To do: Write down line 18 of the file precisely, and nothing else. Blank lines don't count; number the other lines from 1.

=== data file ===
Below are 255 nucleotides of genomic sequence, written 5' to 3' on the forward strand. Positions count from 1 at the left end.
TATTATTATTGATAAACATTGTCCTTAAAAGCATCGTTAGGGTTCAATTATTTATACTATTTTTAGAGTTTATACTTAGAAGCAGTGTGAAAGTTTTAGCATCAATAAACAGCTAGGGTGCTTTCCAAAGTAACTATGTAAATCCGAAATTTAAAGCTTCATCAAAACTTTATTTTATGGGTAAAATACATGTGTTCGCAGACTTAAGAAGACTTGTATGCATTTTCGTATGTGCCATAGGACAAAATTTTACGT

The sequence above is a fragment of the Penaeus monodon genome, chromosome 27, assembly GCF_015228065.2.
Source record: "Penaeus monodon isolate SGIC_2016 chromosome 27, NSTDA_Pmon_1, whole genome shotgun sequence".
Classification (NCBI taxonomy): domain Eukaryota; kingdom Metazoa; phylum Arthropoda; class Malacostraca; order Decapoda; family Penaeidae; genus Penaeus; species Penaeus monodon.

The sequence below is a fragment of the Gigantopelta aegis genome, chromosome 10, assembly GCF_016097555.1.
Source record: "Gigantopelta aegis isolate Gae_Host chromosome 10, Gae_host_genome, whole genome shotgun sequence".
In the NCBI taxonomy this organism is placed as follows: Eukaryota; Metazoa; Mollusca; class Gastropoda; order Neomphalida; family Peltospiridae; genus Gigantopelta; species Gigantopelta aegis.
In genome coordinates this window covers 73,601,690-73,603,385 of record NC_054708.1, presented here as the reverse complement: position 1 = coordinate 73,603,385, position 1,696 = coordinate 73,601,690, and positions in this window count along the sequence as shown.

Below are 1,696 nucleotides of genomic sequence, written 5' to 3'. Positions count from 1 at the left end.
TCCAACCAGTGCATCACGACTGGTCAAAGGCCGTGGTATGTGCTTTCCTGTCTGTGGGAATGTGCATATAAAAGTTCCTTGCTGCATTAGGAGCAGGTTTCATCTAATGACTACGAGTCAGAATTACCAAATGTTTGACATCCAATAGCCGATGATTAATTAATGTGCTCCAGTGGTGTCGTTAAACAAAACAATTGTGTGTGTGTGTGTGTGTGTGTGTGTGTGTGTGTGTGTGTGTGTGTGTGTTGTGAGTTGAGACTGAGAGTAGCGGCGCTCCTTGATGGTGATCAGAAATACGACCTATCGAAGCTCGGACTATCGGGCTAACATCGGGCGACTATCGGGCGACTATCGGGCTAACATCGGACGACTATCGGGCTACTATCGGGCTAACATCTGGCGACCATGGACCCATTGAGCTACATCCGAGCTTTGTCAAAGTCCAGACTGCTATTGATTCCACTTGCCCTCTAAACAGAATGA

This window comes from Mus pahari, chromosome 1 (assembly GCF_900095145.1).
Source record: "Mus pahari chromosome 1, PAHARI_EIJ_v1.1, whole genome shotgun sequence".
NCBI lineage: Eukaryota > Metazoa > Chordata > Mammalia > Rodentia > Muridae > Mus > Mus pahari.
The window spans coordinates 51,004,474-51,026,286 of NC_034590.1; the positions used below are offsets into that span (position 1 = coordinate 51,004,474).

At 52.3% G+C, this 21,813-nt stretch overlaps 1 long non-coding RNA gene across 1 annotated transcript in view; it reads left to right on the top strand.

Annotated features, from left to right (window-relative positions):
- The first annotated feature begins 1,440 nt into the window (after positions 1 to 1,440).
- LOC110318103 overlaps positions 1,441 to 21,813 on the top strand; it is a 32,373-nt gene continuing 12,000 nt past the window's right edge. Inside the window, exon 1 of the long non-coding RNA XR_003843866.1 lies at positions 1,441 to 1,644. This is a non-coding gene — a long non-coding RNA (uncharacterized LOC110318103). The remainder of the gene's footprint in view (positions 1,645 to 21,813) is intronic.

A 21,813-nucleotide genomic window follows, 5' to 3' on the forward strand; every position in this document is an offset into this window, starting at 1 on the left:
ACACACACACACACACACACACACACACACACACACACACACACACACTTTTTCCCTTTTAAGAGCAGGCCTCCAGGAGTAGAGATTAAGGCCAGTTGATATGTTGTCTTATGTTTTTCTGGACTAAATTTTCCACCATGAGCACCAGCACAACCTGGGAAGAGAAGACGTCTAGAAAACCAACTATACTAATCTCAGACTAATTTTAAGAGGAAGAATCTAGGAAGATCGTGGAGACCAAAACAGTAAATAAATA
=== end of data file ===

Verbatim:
- The first annotated feature begins 1,440 nt into the window (after positions 1 to 1,440).